Charles D. Dieter
A behavioral study was conducted on the black and white ruffed lemurs and ring-tailed lemurs at Bramble Park Zoo in summer 2004 to determine if the furniture in the exhibit was sufficient to enable them to display their natural behaviors. The study was performed using a time sampling method of one minute, and ten hours of data was gathered. Both species of lemur spent a significant portion of the observed time resting, more so than has been found in wild populations of lemurs. The time spent foraging (.33% and 2.5% for the ruffed lemurs and 2.1% for the ring-tails) and the time spent displaying locomotion behaviors (1.6% and 7.0%for the ruffedlemursand4.45%for the ring-tails) were found to be lower in the captive lemurs compared to data for wild lemurs (-30-40% foraging and 17% locomotion behaviors). Black and white ruffed lemurs, which are primarily arboreal in the wild, spent a majority of time on the ground. The ring-tailed lemurs, a semi-terrestrial species, spent around 50% of the time in the tree and around 40% of time on the ground, which is similar to ring-tailed lemurs in the wild; however, most of that time was spent resting rather than foraging or displaying locomotion behaviors. Several ideas pertaining to furniture modifications and food presentation methods were suggested as a means to increase natural behaviors as well as decrease the amount of time spent resting.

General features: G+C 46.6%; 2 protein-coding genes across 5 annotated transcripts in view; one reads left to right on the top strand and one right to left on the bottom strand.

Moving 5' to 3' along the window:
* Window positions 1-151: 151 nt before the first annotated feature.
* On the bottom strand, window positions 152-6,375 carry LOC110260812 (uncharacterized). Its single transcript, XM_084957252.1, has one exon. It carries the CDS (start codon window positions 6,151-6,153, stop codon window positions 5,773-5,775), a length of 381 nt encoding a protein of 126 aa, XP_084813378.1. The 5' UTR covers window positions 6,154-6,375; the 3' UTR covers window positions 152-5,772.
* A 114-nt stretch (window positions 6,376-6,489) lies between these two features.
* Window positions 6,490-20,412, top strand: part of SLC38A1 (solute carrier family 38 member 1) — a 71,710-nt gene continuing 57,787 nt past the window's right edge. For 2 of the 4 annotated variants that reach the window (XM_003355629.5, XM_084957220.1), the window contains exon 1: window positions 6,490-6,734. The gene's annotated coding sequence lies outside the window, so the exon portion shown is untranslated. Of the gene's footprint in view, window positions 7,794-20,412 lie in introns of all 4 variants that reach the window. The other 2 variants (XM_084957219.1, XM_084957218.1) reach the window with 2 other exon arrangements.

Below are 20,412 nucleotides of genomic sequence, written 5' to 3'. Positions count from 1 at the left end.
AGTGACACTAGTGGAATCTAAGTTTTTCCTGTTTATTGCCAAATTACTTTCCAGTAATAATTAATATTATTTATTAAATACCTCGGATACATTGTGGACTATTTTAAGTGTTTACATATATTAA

"Furniture Usage and Activity Budgets of Captive Black and White Ruffed Lemurs (Varecia variegata variegata) and Ring- Tailed Lemurs (Lemur catta) at Bramble Park Zoo, Watertown, South Dakota,"
The Journal of Undergraduate Research: Vol. 3, Article 10.
Available at: https://openprairie.sdstate.edu/jur/vol3/iss1/10